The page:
Articles tagged with: bankruptcy preference

articles discussing bankruptcy preference analysis, negotiation, defense, adversary proceedings

Cadence Innovation, GM Settle Round 3 – Split Baby

In another blow to maintaining administrative solvency (much less any hope of recovery by the unsecured creditors on prepetition claims),  on March 23, 2009, Cadence Innovation settled its $4,914,075 claim against GM for $2,830,000 ($2,000,000 cash and $830,000 GM loan reduction).  For Cadence Innovation this result certainly represents a disappointment.  The $4,914,075 certainly would have been viewed as “in the bank.”

Circuit City Liquidation – Preliminary Bankruptcy Preference Assessment

On November 10, 2008, Circuit City Stores, Inc. (“Circuit City”) filed for reorganization relief under Chapter 11 of the United States Bankruptcy Code.  Slightly more than two months later Circuit City announced abandonment of its plan to reorganize.  Instead, Circuit City will liquidate all of its assets.

What does this liquidation of Circuit City mean in terms of the potential for bankruptcy preference claims?

We have looked at the financial and other public information available.  Our preliminary assessment is that the Circuit City liquidation has the potential create a massive number of bankruptcy preference claims.

Bankruptcy Preference Subsequent New Value Defense

The subsequent new value defense is perhaps the most frequently-used defense. It is, from a books and records perspective, the easiest defense to prove. The focus is on the period after the potentially preferential payment.

We have posted a brief video in which we review the “subsequent new value” defense.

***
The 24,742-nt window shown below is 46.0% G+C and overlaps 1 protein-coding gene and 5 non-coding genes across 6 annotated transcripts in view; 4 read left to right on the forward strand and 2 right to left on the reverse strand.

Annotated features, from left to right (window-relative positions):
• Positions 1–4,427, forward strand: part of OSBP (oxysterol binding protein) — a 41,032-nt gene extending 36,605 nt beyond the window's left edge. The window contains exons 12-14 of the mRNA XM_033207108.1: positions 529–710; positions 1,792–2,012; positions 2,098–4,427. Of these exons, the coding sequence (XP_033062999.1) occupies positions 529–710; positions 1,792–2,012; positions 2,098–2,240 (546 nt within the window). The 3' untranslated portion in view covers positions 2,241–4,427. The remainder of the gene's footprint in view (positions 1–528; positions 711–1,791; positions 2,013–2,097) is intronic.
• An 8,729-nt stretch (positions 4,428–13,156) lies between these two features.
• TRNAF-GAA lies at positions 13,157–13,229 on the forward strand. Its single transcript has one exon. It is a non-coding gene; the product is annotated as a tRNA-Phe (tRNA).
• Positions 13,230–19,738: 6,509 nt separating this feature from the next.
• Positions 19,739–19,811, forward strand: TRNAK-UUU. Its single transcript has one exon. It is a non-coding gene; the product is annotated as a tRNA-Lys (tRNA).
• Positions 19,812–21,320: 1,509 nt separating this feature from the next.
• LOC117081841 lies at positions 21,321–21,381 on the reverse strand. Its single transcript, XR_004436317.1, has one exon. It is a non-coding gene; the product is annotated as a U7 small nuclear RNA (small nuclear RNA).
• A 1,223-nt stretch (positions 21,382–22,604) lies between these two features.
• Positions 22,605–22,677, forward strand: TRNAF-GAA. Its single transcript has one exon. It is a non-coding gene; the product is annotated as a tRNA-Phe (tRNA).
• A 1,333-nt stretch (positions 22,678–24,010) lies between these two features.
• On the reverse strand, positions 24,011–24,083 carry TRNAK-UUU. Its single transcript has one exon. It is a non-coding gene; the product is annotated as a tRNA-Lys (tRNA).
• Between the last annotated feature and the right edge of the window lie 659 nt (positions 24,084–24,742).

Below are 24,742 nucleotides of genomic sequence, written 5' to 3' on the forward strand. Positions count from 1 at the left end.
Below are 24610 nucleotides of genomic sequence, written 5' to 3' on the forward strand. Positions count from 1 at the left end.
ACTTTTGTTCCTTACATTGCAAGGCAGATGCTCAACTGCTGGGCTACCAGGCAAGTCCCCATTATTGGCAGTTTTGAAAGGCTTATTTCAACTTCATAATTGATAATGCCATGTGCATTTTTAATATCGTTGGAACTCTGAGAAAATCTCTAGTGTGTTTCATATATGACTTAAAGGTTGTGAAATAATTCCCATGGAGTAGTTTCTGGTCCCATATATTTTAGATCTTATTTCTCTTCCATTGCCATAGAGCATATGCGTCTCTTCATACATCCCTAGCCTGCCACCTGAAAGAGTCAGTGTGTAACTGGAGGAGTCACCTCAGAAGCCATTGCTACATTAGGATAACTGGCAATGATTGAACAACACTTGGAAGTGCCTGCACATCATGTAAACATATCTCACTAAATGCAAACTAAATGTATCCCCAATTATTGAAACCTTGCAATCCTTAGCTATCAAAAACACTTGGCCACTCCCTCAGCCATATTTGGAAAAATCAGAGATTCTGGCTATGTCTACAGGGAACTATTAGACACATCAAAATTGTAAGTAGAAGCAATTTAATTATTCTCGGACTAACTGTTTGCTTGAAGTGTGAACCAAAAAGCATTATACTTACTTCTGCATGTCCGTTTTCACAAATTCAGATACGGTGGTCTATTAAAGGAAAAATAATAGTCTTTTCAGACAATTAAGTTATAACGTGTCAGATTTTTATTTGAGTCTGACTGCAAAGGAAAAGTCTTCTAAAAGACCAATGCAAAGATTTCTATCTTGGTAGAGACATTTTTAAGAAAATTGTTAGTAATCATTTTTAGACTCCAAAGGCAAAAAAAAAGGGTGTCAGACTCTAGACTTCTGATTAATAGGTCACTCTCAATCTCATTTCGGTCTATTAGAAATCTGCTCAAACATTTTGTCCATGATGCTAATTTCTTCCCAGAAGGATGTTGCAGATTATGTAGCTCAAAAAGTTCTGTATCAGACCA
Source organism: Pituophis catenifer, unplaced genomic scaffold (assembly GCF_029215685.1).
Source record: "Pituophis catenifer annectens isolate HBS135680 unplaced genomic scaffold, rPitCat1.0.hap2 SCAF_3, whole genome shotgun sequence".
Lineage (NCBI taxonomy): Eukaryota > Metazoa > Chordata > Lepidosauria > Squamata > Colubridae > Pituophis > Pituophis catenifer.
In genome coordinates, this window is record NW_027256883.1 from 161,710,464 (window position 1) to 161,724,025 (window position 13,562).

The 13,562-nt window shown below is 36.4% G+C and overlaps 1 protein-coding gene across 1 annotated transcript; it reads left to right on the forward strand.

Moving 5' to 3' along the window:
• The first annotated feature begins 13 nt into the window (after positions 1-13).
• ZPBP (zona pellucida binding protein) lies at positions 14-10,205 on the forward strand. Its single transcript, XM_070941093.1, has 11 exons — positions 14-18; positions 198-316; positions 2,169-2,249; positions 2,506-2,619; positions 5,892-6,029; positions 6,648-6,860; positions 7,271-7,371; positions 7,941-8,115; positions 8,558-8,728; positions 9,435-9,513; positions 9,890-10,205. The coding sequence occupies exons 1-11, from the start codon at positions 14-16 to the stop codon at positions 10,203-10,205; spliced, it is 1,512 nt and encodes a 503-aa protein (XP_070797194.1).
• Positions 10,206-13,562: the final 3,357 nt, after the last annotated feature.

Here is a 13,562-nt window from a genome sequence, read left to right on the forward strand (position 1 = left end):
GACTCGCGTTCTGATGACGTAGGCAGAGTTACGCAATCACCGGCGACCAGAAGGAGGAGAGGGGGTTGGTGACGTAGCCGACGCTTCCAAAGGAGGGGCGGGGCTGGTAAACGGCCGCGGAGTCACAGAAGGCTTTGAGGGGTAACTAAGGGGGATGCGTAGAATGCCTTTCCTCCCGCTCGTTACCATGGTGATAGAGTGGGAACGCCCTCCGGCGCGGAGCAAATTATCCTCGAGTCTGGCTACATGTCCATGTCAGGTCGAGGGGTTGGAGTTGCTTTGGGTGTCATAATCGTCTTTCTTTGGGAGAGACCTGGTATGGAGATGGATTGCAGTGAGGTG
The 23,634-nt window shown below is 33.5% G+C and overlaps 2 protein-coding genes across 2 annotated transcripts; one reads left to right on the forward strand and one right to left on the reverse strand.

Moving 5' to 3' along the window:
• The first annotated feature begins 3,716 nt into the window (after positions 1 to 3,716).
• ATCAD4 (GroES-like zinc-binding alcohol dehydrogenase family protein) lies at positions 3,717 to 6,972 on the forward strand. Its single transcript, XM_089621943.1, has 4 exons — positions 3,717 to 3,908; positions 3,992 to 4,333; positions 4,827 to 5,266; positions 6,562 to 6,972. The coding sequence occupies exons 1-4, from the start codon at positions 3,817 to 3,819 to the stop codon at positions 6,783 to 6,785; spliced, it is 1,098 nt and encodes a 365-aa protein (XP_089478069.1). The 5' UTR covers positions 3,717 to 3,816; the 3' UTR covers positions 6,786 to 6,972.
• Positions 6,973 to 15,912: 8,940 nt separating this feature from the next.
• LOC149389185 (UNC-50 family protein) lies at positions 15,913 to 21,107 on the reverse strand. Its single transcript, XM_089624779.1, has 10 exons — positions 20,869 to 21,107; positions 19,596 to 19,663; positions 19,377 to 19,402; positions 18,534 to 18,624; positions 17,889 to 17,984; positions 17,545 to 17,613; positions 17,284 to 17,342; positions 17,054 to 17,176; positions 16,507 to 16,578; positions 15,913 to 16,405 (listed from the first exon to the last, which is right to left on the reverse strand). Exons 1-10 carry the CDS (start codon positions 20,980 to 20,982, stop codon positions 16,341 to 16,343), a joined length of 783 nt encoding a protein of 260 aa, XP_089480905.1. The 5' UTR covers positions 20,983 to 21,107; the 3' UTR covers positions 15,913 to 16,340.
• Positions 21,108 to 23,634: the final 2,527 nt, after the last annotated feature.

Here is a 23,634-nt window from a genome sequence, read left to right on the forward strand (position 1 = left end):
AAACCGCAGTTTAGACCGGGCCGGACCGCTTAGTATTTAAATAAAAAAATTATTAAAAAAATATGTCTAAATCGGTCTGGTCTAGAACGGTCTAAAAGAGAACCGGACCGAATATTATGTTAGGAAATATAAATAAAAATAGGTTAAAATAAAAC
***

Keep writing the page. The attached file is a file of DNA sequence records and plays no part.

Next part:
• The “Zone of Information” that applies to this defense
  • The basic elements of the defense
  • A simple example of the application of the defense

Click this link to see the video Bankruptcy Preferences – Subsequent New Value Defense.

Ordinary Course of Business Bankruptcy Preference Defense

The ordinary course of business defense requires that either (1) the payment have been made in the ordinary course of business of both the supplier and the customer; OR (2) the payment was made under “ordinary business terms.” Please note this is an either/or test. Prior to 2006 the test was an “AND” test and both elements had to be proven. This was very difficult to do.

Documentation Makes Contemporaneous Exchange Preference Defense a Winner

The contemporaneous exchange defense is one of the most often disputed defenses. It should not be that way. The focus of the defense is very narrow. The focus is on the time when the potential preference payment was received. The payment must be made at or about the same time as the delivery of goods or services for which payment is made. So the “information zone” is very short.

The reason the contemporaneous exchange defense is often litigated is because the supplier has failed to get the proper documentation in place to establish the defense.

Cadence Innovation LLC – Decision to Liquidate Means Preference Claims are Coming

Original Post 12/28/2008; See Updates At End of this Post

For a supplier confronted with a customer bankruptcy, nothing changes bad to worse like the failure of the customer to successfully reorganize.  This means that a filing under Chapter 11, which creates the possibility that the customer will continue operations, now becomes a liquidation under Chapter 7.  Worse still, the supplier who has received payments on open account during the bankruptcy preference period will likely face a bankruptcy preference claim and faces the real prospect of receiving a demand for repayment of those amounts.

Allied Bankruptcy Preference Claim Status

Yes it is currently a mystery.  Where are the Allied Bankruptcy Preference Claims?

Despite all our efforts — calls, emails, docket searches – we can not figure it out.  The 2 year statute of limitations appears to have run.

We will continue to probe and let you know.